Trump's 'shithole' comments throw a wrench into already volatile government shutdown battle



donald trump
President Donald
Trump

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  • President Donald Trump referred to Haiti, El Salvador,
    and African nations as “shithole countries” in an immigration
    meeting Thursday, lawmakers have said.
  • The remarks sparked an international backlash.
  • They also may cause trouble at home, as difficult
    negotiations to avoid a government shutdown could become even
    trickier.

President Donald Trump’s remark to a bipartisan meeting of
senators that some nations are “shithole countries” drew
condemnation around the world. Domestically, they may have also
made negotiations even tougher to avert a looming government
shutdown.

When talking about immigration in a White House meeting with
lawmakers on Thursday, Trump asked why
the US was accepting immigrants from “shithole
countries”
 — discussing Haiti, El Salvador, and Africa —
according to multiple senators in the meeting.

The comment drew rapid
backlash from US politicians
and foreign governments. It also
risks endangering bipartisan discussions about avoiding a
government shutdown at the end of next week.

The scatological slur certainly does not help avoid a
shutdown or drive to a middle ground consensus,” Chris Krueger, a
political strategist at Cowen Washington Research Group, told
Business Insider.

The comments came during a meeting over immigration reform,
a topic that Democrats are trying to tie to the shutdown fight.
Democrats
want to add to the government funding bill a codification
of
the Deferred Action for Childhood Arrivals program, which shields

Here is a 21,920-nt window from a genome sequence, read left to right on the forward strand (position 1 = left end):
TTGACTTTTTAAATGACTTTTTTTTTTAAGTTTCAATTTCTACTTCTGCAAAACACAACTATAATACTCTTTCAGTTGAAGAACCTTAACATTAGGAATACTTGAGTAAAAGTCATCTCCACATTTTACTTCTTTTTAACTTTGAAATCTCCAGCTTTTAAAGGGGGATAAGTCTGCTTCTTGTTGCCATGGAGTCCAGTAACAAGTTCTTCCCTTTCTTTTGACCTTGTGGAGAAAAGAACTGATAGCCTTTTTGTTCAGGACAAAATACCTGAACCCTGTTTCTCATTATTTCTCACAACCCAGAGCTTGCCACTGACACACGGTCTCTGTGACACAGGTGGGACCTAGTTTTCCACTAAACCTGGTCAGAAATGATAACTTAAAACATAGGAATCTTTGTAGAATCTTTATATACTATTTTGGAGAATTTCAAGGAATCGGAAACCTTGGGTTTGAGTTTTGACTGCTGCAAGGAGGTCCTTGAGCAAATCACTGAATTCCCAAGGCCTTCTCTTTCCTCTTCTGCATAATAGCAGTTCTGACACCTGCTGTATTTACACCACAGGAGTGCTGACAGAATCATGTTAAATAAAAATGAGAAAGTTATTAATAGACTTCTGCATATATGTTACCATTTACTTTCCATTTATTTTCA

from deportation hundreds of thousands of undocumented immigrants
who entered the US as minors.

The GOP has balked at a DACA fix being added to the
spending bill, which is required to avoid a shutdown. Republican
leaders have said an immigration bill must include other
Republican goals, like funding for increased border
security.

If no spending bill is passed by January 19, the federal
government will enter into a partial shutdown.

Greg Valliere, chief strategist at Horizon Investments,
said the comments were detrimental given the already fractured
discussions, since Democrats can block any spending agreement and
Trump’s comments solidify their stance on immigration.

“Trump’s comments make things much more difficult, largely
because Democrats like Chuck Schumer have to take a hard line
against Republicans,” Valliere told Business Insider, referring
to the Senate minority leader.

There is some hope that lawmakers can agree to a short-term
extension of the shutdown deadline with an agreement on budget
caps for the next year, a key step in determining federal funding
for 2018. But Krueger said that just delays the
inevitable.

“We believe a government shutdown remains
a question of when, not if,” he said.

Given the delicate nature of these talks, the Trump
comments threw another wrench in an already tense
back-and-forth.

“Chances of a government shutdown have risen significantly
in the past 24 hours,” Valliere said.

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